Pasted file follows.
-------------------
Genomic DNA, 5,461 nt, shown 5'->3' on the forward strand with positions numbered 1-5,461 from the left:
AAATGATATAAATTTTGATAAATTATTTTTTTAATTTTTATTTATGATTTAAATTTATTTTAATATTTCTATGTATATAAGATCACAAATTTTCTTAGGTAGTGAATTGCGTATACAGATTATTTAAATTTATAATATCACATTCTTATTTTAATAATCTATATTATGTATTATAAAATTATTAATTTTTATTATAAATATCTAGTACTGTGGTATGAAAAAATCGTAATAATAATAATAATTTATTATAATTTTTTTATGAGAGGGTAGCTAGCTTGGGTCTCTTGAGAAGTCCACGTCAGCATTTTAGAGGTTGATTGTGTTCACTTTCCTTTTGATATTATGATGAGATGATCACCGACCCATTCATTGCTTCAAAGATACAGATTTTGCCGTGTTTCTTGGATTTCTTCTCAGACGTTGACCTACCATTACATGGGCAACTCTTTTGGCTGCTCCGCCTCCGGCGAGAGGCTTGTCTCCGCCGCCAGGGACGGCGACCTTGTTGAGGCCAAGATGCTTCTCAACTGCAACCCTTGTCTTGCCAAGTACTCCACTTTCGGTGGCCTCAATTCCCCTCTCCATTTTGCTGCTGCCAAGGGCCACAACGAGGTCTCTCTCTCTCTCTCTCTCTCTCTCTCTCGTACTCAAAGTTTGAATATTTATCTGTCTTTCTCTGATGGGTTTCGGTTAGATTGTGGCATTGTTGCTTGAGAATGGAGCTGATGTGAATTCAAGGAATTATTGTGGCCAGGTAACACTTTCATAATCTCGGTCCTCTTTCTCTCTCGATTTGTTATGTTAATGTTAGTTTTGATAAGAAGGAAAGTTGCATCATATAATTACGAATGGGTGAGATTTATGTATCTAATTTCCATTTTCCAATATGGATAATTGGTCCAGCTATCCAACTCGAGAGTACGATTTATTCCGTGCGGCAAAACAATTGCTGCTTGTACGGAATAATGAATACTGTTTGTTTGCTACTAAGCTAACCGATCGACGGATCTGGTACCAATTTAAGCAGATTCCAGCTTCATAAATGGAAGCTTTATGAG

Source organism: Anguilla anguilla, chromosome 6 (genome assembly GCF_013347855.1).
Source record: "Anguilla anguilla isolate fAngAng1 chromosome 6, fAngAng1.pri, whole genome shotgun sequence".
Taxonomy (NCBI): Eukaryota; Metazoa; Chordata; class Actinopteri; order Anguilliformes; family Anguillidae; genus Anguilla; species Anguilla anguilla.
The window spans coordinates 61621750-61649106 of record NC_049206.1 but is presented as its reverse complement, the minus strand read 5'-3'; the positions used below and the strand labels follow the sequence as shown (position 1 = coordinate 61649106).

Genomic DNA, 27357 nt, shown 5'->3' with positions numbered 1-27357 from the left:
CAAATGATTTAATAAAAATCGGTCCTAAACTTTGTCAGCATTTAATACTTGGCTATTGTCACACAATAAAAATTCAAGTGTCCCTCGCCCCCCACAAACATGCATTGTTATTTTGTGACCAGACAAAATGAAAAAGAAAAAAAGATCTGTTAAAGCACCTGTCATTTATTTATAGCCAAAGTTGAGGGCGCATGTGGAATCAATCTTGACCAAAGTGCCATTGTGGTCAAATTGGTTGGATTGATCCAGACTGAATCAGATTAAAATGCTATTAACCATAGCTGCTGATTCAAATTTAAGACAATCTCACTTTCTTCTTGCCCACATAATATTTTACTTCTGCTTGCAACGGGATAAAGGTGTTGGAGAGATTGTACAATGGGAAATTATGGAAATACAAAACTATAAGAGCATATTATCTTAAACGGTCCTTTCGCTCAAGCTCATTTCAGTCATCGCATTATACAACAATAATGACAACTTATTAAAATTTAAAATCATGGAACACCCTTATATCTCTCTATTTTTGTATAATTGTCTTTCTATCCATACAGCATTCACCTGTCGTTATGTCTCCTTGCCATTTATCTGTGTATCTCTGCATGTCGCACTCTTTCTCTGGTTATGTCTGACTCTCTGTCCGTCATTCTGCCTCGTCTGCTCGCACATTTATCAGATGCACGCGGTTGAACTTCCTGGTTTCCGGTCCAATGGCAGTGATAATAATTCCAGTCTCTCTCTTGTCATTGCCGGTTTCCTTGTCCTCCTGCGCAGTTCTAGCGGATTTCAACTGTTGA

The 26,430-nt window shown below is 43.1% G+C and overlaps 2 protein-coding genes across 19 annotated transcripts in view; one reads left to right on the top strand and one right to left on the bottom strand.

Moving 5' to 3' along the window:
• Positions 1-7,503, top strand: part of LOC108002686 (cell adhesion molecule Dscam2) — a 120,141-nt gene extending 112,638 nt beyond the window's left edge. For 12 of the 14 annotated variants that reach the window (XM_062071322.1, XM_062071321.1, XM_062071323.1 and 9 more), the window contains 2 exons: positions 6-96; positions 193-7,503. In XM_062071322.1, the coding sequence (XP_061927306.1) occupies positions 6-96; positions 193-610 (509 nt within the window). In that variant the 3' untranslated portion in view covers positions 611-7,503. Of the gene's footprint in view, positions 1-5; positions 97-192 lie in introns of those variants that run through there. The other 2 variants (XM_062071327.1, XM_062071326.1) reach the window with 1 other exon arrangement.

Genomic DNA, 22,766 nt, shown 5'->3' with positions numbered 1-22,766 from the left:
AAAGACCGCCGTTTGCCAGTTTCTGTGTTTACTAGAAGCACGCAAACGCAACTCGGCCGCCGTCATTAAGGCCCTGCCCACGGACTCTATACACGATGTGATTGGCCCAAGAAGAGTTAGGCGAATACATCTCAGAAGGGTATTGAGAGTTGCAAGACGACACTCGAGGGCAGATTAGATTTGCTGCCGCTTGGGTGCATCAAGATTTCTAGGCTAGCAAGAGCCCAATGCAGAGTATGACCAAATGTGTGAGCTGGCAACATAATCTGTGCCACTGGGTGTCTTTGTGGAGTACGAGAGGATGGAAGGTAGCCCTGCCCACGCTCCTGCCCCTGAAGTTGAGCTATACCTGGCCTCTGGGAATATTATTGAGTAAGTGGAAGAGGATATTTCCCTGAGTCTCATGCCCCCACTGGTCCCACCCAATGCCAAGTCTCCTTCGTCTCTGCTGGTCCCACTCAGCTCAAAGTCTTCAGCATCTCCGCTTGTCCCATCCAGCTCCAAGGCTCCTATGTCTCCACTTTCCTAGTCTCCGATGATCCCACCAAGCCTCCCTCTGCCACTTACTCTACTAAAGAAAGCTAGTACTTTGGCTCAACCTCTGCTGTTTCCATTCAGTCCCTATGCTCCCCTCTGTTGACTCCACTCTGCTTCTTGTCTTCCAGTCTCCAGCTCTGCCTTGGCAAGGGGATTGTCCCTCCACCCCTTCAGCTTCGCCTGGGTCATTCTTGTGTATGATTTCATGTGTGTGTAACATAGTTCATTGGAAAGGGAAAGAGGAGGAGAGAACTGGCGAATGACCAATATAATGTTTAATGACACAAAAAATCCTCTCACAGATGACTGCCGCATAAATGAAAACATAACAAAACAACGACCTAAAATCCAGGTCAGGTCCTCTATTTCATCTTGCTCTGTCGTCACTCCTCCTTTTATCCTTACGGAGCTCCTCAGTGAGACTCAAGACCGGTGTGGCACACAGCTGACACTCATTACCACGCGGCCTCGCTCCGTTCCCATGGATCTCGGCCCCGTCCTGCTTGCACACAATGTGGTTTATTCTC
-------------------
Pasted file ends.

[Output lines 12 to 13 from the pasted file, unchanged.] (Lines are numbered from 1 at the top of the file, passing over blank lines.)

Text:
Genomic DNA, 22,766 nt, shown 5'->3' with positions numbered 1-22,766 from the left:
AAAGACCGCCGTTTGCCAGTTTCTGTGTTTACTAGAAGCACGCAAACGCAACTCGGCCGCCGTCATTAAGGCCCTGCCCACGGACTCTATACACGATGTGATTGGCCCAAGAAGAGTTAGGCGAATACATCTCAGAAGGGTATTGAGAGTTGCAAGACGACACTCGAGGGCAGATTAGATTTGCTGCCGCTTGGGTGCATCAAGATTTCTAGGCTAGCAAGAGCCCAATGCAGAGTATGACCAAATGTGTGAGCTGGCAACATAATCTGTGCCACTGGGTGTCTTTGTGGAGTACGAGAGGATGGAAGGTAGCCCTGCCCACGCTCCTGCCCCTGAAGTTGAGCTATACCTGGCCTCTGGGAATATTATTGAGTAAGTGGAAGAGGATATTTCCCTGAGTCTCATGCCCCCACTGGTCCCACCCAATGCCAAGTCTCCTTCGTCTCTGCTGGTCCCACTCAGCTCAAAGTCTTCAGCATCTCCGCTTGTCCCATCCAGCTCCAAGGCTCCTATGTCTCCACTTTCCTAGTCTCCGATGATCCCACCAAGCCTCCCTCTGCCACTTACTCTACTAAAGAAAGCTAGTACTTTGGCTCAACCTCTGCTGTTTCCATTCAGTCCCTATGCTCCCCTCTGTTGACTCCACTCTGCTTCTTGTCTTCCAGTCTCCAGCTCTGCCTTGGCAAGGGGATTGTCCCTCCACCCCTTCAGCTTCGCCTGGGTCATTCTTGTGTATGATTTCATGTGTGTGTAACATAGTTCATTGGAAAGGGAAAGAGGAGGAGAGAACTGGCGAATGACCAATATAATGTTTAATGACACAAAAAATCCTCTCACAGATGACTGCCGCATAAATGAAAACATAACAAAACAACGACCTAAAATCCAGGTCAGGTCCTCTATTTCATCTTGCTCTGTCGTCACTCCTCCTTTTATCCTTACGGAGCTCCTCAGTGAGACTCAAGACCGGTGTGGCACACAGCTGACACTCATTACCACGCGGCCTCGCTCCGTTCCCATGGATCTCGGCCCCGTCCTGCTTGCACACAATGTGGTTTATTCTC